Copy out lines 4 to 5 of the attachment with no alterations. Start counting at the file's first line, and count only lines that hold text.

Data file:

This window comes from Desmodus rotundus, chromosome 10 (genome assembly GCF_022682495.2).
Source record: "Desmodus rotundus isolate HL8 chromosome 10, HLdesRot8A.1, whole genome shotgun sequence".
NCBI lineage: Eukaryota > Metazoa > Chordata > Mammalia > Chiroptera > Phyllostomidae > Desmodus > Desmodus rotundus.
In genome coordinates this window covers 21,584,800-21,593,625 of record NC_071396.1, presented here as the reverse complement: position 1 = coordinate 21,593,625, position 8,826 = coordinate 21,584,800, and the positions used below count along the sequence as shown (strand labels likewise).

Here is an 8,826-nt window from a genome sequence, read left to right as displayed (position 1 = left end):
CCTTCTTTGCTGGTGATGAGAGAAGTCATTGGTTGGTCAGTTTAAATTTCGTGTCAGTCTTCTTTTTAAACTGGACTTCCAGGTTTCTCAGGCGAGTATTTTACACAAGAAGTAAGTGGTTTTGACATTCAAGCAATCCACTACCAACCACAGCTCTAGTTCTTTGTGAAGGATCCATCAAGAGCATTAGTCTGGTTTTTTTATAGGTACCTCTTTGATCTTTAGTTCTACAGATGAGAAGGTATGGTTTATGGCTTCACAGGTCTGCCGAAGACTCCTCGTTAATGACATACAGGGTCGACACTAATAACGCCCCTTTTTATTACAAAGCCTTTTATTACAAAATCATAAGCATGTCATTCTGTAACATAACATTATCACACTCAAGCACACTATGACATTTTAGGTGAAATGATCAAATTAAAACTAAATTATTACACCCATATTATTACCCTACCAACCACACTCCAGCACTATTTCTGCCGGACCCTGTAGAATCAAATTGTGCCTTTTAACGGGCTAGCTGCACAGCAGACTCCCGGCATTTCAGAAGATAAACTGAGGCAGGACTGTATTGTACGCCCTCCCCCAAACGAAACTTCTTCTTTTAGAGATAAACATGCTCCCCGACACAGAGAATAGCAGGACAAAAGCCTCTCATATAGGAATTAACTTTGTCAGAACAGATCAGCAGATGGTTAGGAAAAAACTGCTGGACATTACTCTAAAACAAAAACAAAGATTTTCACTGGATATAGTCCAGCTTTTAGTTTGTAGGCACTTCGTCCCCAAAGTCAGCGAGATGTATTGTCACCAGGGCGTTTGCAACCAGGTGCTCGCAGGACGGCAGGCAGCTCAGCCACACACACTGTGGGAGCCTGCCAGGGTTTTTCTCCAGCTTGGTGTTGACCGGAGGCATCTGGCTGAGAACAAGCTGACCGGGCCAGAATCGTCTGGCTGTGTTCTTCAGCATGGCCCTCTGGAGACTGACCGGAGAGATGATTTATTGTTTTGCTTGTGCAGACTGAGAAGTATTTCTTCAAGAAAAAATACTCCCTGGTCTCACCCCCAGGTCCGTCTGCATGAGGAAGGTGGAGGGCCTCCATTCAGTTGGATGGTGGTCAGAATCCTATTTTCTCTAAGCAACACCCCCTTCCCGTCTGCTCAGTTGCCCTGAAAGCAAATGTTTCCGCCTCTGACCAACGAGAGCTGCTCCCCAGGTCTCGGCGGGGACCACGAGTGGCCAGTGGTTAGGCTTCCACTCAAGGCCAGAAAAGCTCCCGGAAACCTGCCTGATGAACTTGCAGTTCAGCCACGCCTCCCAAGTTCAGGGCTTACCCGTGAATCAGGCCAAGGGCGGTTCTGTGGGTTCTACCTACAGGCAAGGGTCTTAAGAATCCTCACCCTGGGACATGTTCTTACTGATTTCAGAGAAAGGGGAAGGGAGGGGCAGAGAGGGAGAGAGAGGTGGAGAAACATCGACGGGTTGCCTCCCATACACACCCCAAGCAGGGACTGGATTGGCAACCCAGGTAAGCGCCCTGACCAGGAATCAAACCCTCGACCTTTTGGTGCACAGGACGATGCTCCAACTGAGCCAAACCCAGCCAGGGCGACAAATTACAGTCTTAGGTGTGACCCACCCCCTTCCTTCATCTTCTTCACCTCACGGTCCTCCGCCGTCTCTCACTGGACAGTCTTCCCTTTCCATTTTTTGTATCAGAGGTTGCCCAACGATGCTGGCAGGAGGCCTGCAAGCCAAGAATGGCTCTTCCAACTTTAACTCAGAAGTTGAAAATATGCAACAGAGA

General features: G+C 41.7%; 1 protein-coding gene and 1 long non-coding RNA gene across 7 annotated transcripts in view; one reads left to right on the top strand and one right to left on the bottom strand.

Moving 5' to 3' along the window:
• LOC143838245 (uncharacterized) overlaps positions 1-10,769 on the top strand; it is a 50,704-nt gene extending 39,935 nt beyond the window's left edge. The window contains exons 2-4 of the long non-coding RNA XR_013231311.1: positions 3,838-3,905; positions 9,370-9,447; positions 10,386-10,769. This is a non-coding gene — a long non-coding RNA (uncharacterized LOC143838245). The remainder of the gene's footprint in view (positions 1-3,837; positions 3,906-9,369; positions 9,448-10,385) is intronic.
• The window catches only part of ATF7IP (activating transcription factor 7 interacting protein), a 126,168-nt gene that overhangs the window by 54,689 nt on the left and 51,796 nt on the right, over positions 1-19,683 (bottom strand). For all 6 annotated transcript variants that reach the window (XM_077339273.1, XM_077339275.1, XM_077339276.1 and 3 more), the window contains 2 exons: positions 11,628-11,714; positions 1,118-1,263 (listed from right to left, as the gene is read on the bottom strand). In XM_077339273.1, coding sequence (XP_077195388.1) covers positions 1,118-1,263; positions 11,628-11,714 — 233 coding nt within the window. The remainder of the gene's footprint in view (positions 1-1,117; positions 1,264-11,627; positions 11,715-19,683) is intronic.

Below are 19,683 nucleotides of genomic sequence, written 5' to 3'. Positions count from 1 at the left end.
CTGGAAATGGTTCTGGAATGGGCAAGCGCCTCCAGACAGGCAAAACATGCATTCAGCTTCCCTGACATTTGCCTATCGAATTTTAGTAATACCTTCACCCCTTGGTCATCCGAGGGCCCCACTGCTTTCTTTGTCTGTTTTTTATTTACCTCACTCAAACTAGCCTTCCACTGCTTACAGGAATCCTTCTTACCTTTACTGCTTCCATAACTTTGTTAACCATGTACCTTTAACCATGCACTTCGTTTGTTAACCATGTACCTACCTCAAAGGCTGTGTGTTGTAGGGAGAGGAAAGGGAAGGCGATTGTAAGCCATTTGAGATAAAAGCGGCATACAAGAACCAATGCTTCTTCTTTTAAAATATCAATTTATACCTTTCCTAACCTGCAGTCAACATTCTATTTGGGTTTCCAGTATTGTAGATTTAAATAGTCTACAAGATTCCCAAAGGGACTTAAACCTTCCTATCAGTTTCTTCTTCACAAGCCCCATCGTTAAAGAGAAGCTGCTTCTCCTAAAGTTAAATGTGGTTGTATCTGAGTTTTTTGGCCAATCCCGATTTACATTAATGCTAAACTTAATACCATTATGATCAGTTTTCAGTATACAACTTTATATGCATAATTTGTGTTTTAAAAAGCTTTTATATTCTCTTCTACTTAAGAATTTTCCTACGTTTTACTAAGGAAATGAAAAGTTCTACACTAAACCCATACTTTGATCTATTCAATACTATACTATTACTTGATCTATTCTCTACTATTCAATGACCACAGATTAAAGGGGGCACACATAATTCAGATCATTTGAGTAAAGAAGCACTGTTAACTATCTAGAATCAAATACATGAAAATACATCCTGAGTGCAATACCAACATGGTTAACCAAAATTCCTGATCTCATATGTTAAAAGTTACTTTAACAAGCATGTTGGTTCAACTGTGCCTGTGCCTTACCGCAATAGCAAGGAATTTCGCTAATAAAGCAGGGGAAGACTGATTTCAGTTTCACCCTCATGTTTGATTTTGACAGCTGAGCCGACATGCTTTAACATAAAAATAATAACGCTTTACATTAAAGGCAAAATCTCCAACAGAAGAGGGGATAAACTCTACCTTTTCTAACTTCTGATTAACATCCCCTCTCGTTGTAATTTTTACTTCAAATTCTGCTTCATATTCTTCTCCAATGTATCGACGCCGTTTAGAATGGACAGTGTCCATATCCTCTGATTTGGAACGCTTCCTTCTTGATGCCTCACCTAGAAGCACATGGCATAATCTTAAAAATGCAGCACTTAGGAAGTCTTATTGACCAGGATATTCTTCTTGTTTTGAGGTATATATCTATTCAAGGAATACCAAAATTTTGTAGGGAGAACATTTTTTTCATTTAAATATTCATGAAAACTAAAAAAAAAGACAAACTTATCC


In genome coordinates this window covers 21,584,800-21,593,625 of record NC_071396.1, presented here as the reverse complement: position 1 = coordinate 21,593,625, position 8,826 = coordinate 21,584,800, and the positions used below count along the sequence as shown (strand labels likewise).

Here is an 8,826-nt window from a genome sequence, read left to right as displayed (position 1 = left end):